ZANESVILLE, Ohio — Dozens of animals escaped Tuesday from a wild-animal preserve that houses bears, big cats and other beasts, and the owner later was found dead there, said police, who shot several of the animals and urged nearby residents to stay indoors.
The fences had been left unsecured at the Muskingum County Animal Farm in Zanesville, in east-central Ohio, and the animals' cages were open, police said. They wouldn't say what animals escaped but said the preserve had lions, tigers, cheetahs, wolves, giraffes, camels and bears. They said bears and wolves were among 25 escaped animals that had been shot and killed and there were multiple sightings of exotic animals along a nearby highway.
"These are wild animals that you would see on TV in Africa," Sheriff Matt Lutz warned at a press conference.
He called the escaped animals "mature, very big, aggressive" but said a caretaker told authorities the preserve's 48 animals had been fed on Monday. He said police were patrolling the 40-acre farm and the surrounding areas in cars, not on foot, and were concerned about big cats and bears hiding in the dark and in trees.
"This is a bad situation," Lutz said. "It's been a situation for a long time."
Lutz said his office started getting phone calls at about 5:30 p.m. that wild animals were loose just west of Zanesville on a road that runs under Interstate 70.
He said four deputies with assault rifles in a pickup truck went to the animal farm, where they found the owner, Terry Thompson, dead and all the animal cage doors open. He wouldn't say how Thompson died but said several aggressive animals were near his body when deputies arrived and had to be shot.
Thompson, who lived on the property, had orangutans and chimps in his home, but those were still in their cages, Lutz said.
The deputies, who saw many other animals standing outside their cages and others that had escaped past the fencing surrounding the property, began shooting them on sight. They said there had been no reports of injuries among the public.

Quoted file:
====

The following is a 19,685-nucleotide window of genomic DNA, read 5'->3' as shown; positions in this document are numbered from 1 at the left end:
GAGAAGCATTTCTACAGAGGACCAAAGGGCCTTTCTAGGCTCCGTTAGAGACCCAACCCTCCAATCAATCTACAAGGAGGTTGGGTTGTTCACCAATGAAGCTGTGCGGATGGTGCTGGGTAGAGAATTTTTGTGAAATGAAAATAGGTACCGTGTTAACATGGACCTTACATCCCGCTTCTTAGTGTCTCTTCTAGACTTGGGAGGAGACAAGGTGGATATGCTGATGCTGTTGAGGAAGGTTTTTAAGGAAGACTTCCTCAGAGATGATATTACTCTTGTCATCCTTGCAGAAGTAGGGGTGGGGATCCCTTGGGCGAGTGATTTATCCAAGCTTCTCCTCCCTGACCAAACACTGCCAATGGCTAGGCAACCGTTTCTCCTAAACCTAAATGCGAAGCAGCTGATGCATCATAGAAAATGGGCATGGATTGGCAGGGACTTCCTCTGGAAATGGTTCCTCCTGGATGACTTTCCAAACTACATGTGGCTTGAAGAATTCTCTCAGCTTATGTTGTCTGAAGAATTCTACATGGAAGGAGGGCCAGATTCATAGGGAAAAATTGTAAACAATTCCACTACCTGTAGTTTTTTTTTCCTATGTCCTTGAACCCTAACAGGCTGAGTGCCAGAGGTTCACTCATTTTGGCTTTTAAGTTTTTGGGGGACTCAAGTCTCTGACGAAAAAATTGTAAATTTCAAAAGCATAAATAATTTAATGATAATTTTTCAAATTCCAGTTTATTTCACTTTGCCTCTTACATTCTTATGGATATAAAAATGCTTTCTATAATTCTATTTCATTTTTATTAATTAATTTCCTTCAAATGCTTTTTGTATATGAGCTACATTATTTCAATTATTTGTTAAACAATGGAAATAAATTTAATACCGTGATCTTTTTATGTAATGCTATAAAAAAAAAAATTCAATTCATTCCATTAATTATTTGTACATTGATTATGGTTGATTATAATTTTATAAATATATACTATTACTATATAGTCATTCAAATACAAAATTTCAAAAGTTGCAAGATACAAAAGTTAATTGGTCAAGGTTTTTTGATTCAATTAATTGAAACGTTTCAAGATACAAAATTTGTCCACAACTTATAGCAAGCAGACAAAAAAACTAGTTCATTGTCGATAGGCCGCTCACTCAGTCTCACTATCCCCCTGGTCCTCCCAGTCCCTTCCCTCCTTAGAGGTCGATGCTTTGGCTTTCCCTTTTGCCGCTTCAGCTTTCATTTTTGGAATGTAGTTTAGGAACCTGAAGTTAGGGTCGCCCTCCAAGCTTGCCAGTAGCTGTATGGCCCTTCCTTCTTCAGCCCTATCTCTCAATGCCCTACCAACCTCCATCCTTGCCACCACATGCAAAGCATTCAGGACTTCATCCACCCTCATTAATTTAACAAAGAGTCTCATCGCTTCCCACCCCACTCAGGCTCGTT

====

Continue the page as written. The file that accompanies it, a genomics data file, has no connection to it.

Staffers from the Columbus Zoo went to the scene, hoping to tranquilize and capture the animals. The sheriff said caretakers might put food in the animals' open cages to try to lure them back.
Lutz said people should stay indoors and he might ask for local schools to close Wednesday. At least four school districts in the area canceled classes.
Lutz said his main concern was protecting the public.
"Any kind of cat species or bear species is what we are concerned about," Lutz said. "We don't know how much of a head start these animals have on us."
A spokeswoman for the Ohio Department of Natural Resources, which usually handles native wildlife, such as deer, said state Division of Wildlife officers were helping the sheriff's office cope with the exotic animals in Zanesville, a city of about 25,000 residents.
"This is, I would say, unique," spokeswoman Laura Jones said.
Ohio has some of the nation's weakest restrictions on exotic pets and among the highest number of injuries and deaths caused by them.
In the summer of 2010, an animal caretaker was killed by a bear at a property in Cleveland. The caretaker had opened the bear's cage at exotic-animal keeper Sam Mazzola's property for a routine feeding.
Though animal-rights activists had wanted Mazzola charged with reckless homicide, the caretaker's death was ruled a workplace accident. The bear was later destroyed.
This summer, Mazzola was found dead on a water bed, wearing a mask and with his arms and legs restrained, at his home in Columbia Township, about 15 miles southwest of Cleveland.
It was unclear how many animals remained on the property when he died, but he had said in a bankruptcy filing in May 2010 that he owned four tigers, a lion, eight bears and 12 wolves. The U.S. Department of Agriculture had revoked his license to exhibit animals after animal rights activists campaigned for him to stop letting people wrestle with another one of his bears.
Mazzola had permits for nine bears for 2010, the Ohio Department of Natural Resources said. The state requires permits for bears but doesn't regulate the ownership of nonnative animals, such as lions and tigers.